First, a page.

Associate Professor of Mathematics at Western New England University
Origami, the art of paper folding, has been practiced in Japan and all over the world for centuries. The past decade, however, has witnessed a surge of interest in using origami for science. Applications in robotics, airbag design, deployment of space structures, and even medicine are appearing in the popular science press. Videos of origami robots folding themselves up and walking away or performing tasks have gone viral in recent years. What's more, the National Science Foundation has recently found origami valuable enough to fund millions of dollars for studying engineering and science applications of origami. But if the art of paper folding is so old, why has there been an increase in origami applications now? One answer is because of mathematics. Advances in our understanding of how folding processes work has arisen due to success in modeling origami mathematically. In this presentation, we explore why origami lends itself to mathematical study and see some of the applications that origami-math has inspired.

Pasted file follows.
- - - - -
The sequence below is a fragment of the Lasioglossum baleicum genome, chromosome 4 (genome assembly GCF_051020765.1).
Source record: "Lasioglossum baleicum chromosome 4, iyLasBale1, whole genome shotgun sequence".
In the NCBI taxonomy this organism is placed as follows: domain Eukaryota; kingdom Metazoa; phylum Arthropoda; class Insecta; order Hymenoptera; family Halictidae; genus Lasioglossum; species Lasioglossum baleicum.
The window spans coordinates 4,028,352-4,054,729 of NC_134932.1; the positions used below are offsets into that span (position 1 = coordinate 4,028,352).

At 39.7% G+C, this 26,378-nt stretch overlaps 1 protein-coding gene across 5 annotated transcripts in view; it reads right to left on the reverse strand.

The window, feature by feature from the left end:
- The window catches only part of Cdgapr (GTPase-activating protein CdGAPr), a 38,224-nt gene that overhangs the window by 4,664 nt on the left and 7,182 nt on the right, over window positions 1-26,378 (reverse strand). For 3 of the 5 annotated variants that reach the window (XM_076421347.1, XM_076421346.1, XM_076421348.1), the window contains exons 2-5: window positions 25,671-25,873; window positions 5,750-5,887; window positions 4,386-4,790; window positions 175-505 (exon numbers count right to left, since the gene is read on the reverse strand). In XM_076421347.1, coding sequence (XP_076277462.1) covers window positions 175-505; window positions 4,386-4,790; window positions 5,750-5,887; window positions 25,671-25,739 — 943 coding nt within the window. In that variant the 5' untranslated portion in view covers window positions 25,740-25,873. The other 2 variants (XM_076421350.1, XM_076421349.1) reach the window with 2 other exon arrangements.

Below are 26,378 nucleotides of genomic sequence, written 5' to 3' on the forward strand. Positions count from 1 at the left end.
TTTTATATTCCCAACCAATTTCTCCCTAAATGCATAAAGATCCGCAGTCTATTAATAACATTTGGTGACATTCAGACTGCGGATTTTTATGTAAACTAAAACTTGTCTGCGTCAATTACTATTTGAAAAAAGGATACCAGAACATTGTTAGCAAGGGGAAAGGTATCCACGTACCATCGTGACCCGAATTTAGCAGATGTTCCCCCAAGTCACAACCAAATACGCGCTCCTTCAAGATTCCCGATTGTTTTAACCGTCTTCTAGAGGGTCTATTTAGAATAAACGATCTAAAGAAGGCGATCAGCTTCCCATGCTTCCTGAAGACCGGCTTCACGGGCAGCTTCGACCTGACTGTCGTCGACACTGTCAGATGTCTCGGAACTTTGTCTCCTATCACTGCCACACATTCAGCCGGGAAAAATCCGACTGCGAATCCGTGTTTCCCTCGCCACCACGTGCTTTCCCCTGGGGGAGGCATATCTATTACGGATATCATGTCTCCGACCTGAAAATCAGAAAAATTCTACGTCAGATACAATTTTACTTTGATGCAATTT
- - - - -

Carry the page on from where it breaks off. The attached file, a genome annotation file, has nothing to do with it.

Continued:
This event was proposed by ChengCheng Zhai '18 and is sponsored by the Math Department; Office of the Dean of the College; Office of Multicultural Affairs; and the Art Department.